On Tuesday, South Korea’s foreign ministry said Trafigura Group owned the Lighthouse Winmore cargo and authorities were investigating whether it ordered the transfer to North Korea. Within a few hours, the trading house denied it was involved in the illicit transaction, saying it neither owns nor chartered the ship.
Trafigura added that it originally sold the cargo to Hong Kong-based Global Commodities Consultants Ltd., which in turn said it sold the shipment to another company called Oceanic Enterprise Ltd. Both Trafigura and GCC said their contracts stipulated that any resale of the supply must abide by international sanctions.
No contact information was immediately available for Oceanic Enterprise. South Korea identified Lighthouse Winmore’s charterer as Taiwan-based Billions Bunker Group. The company is incorporated in the Marshall Islands, according to Taiwan’s Maritime and Port Bureau.
Taiwan is investigating if the head of Kao Yang Fishery Co. has any connection with the Lighthouse Winmore, according to a Kaohsiung District Prosecutors Office statement on Jan. 3. Kao Yang allegedly sold oil products in international waters instead of Hong Kong, which was identified in export declaration as its destination, according to the statement.
“Trading houses have full teams that are involved in risk management,” said Bloomberg Intelligence’s Kapoor. “Ideally, these teams will screen through counterparties, and it’s unlikely that they’ll dabble in a one-off illegitimate dealing for a small profit as there’s so much risk to reputation involved.”
China refused to designate Lighthouse Winmore and Sam Jong 2, among other ships, as sanctions violators in a disagreement with the U.S., the Wall Street Journal reported last week. While American officials shared with the UN declassified intelligence reports that they said supported Washington’s position that 10 vessels be formally declared as breaching measures, China successfully got the list whittled down to just four tankers, the newspaper said, citing unidentified diplomats.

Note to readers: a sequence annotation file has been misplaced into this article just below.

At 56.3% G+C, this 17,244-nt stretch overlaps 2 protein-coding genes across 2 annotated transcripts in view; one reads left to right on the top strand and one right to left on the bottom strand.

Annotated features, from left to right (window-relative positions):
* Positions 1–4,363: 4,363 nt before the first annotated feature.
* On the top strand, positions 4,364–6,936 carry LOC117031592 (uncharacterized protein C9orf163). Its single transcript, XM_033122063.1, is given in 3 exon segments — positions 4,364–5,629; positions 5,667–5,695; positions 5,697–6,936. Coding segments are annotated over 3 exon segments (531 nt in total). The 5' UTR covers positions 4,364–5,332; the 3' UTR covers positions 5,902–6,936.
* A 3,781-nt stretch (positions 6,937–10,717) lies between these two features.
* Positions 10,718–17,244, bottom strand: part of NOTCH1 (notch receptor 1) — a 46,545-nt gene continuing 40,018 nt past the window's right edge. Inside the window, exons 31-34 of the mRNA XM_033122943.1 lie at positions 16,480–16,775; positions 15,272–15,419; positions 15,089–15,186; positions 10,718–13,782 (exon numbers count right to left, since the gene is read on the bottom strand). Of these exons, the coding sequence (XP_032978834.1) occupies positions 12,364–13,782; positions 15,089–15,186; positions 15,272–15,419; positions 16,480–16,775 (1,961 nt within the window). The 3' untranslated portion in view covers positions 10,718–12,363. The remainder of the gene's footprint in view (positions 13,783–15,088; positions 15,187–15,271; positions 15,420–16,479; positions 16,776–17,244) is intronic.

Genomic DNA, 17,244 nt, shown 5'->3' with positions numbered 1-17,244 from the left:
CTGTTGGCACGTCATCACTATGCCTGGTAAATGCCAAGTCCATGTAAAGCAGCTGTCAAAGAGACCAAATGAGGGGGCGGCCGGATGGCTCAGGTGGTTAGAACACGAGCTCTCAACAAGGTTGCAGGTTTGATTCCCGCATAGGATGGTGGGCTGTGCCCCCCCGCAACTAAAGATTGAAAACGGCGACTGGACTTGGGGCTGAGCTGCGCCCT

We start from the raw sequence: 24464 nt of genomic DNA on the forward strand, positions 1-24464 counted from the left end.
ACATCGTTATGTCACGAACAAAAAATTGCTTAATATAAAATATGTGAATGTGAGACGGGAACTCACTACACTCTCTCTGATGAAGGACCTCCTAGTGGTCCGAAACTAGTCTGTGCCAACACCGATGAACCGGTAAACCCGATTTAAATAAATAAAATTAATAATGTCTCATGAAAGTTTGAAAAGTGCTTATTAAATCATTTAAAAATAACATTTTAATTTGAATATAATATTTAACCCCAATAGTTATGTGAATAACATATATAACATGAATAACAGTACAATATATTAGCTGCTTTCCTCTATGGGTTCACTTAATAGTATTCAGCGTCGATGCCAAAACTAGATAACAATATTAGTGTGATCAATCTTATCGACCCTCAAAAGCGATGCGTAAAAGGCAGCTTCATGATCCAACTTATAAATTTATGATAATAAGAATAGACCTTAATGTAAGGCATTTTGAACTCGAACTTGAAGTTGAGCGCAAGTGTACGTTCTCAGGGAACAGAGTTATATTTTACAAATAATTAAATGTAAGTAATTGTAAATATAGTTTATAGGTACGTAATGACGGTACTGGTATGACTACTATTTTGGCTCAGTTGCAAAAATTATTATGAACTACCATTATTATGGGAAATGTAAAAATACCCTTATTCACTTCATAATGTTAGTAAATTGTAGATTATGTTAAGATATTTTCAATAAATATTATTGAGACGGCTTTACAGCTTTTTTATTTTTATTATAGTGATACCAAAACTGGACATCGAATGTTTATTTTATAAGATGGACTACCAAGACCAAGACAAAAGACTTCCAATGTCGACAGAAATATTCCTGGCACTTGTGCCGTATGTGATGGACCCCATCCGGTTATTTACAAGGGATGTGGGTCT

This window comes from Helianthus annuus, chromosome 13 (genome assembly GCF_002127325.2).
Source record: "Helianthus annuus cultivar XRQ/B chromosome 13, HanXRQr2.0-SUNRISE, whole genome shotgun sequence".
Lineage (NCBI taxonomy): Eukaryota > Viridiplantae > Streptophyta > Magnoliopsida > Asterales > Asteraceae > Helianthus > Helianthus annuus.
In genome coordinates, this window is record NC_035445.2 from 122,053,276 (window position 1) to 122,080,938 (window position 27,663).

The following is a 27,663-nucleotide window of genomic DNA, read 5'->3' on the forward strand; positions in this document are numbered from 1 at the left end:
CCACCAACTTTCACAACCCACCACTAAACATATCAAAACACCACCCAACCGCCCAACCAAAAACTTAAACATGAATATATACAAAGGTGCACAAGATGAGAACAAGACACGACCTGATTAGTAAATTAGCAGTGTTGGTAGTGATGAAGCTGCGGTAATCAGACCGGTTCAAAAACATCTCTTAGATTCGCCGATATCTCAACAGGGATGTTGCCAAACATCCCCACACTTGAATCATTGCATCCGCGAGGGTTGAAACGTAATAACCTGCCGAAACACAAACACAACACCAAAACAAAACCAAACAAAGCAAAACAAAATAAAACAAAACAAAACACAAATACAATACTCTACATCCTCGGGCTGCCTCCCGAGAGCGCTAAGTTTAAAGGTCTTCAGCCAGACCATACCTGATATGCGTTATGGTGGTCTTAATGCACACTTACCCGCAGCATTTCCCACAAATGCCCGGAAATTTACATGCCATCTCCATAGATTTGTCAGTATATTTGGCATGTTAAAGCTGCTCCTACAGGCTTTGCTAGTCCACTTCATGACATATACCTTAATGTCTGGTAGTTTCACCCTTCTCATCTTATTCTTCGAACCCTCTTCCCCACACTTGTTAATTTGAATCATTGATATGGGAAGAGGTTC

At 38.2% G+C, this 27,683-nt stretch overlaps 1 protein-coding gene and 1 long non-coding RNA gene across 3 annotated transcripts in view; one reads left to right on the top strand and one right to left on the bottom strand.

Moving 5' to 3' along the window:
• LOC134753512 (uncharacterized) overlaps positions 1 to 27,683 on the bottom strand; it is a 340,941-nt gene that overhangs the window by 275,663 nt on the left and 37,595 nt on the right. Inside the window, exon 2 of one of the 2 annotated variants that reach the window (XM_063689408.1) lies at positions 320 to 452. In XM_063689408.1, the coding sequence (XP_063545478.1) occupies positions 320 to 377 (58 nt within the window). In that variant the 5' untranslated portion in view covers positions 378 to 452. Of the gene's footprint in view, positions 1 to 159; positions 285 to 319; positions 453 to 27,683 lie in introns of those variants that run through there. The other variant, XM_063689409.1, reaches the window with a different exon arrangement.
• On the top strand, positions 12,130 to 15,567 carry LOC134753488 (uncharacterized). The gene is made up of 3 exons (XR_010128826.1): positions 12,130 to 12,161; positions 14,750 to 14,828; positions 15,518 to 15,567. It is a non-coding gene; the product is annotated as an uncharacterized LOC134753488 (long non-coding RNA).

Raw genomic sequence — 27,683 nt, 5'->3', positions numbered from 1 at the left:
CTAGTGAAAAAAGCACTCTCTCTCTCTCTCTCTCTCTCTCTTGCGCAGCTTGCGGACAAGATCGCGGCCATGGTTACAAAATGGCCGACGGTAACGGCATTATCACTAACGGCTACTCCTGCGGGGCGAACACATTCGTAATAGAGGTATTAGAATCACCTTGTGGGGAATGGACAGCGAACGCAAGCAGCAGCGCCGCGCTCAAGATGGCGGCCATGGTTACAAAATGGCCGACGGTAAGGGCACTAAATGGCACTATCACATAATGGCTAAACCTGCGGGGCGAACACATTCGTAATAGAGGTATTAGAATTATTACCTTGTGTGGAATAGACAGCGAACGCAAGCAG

U.S. President Trump last week tweeted: “Caught RED HANDED - very disappointed that China is allowing oil to go into North Korea. There will never be a friendly solution to the North Korea problem if this continues to happen!”
American spy satellites had observed Chinese vessels allegedly transferring oil to North Korean ships in the sea between the two countries about 30 times since October, Seoul-based newspaper Chosun Ilbo reported Dec. 26, citing unidentified South Korean government officials. China has denied the reports.
The vast majority of ship-to-ship transfers are legal. Most of them take place in the U.S. Gulf of Mexico, where the practice is also known as lightering. It’s cheaper to ship oil on larger vessels, so oil traders tend to book the biggest vessel they can find for long haul journeys such as from Saudi Arabia to Texas.
U.S. ports aren’t deep enough to handle the massive tankers, so they stop a few miles from shore and parcel out the oil to smaller ships that are able to dock. The transfers are common enough that most merchant seamen can do them, said Kapoor, who spent five years working on an oil tanker.
But “even with mounting international sanctions on countries such as North Korea, these operations are often attempted as a way to get around them,” FGE’s Den said.